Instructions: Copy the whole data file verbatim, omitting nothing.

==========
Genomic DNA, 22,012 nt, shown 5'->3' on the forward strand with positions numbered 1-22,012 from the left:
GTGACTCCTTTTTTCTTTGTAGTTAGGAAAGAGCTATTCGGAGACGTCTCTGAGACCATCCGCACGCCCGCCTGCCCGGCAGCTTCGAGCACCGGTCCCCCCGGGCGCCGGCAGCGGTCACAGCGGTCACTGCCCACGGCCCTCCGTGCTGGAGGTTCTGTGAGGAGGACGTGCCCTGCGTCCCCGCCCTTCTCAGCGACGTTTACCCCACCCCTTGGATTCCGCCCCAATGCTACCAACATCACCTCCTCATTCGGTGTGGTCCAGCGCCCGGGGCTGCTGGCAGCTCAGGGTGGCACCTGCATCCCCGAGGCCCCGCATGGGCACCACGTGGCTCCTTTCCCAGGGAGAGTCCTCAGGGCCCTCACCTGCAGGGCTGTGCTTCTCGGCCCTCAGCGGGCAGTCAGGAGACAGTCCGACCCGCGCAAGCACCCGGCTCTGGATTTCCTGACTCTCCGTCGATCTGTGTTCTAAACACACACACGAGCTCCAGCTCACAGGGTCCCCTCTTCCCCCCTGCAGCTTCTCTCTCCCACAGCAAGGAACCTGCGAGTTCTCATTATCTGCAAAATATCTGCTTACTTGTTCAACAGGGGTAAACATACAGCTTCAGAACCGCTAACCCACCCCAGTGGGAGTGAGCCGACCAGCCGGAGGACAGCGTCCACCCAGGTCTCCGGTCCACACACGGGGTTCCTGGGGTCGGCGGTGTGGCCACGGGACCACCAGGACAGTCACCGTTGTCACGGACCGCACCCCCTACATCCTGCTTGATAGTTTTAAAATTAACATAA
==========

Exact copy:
Genomic DNA, 22,012 nt, shown 5'->3' on the forward strand with positions numbered 1-22,012 from the left:
GTGACTCCTTTTTTCTTTGTAGTTAGGAAAGAGCTATTCGGAGACGTCTCTGAGACCATCCGCACGCCCGCCTGCCCGGCAGCTTCGAGCACCGGTCCCCCCGGGCGCCGGCAGCGGTCACAGCGGTCACTGCCCACGGCCCTCCGTGCTGGAGGTTCTGTGAGGAGGACGTGCCCTGCGTCCCCGCCCTTCTCAGCGACGTTTACCCCACCCCTTGGATTCCGCCCCAATGCTACCAACATCACCTCCTCATTCGGTGTGGTCCAGCGCCCGGGGCTGCTGGCAGCTCAGGGTGGCACCTGCATCCCCGAGGCCCCGCATGGGCACCACGTGGCTCCTTTCCCAGGGAGAGTCCTCAGGGCCCTCACCTGCAGGGCTGTGCTTCTCGGCCCTCAGCGGGCAGTCAGGAGACAGTCCGACCCGCGCAAGCACCCGGCTCTGGATTTCCTGACTCTCCGTCGATCTGTGTTCTAAACACACACACGAGCTCCAGCTCACAGGGTCCCCTCTTCCCCCCTGCAGCTTCTCTCTCCCACAGCAAGGAACCTGCGAGTTCTCATTATCTGCAAAATATCTGCTTACTTGTTCAACAGGGGTAAACATACAGCTTCAGAACCGCTAACCCACCCCAGTGGGAGTGAGCCGACCAGCCGGAGGACAGCGTCCACCCAGGTCTCCGGTCCACACACGGGGTTCCTGGGGTCGGCGGTGTGGCCACGGGACCACCAGGACAGTCACCGTTGTCACGGACCGCACCCCCTACATCCTGCTTGATAGTTTTAAAATTAACATAA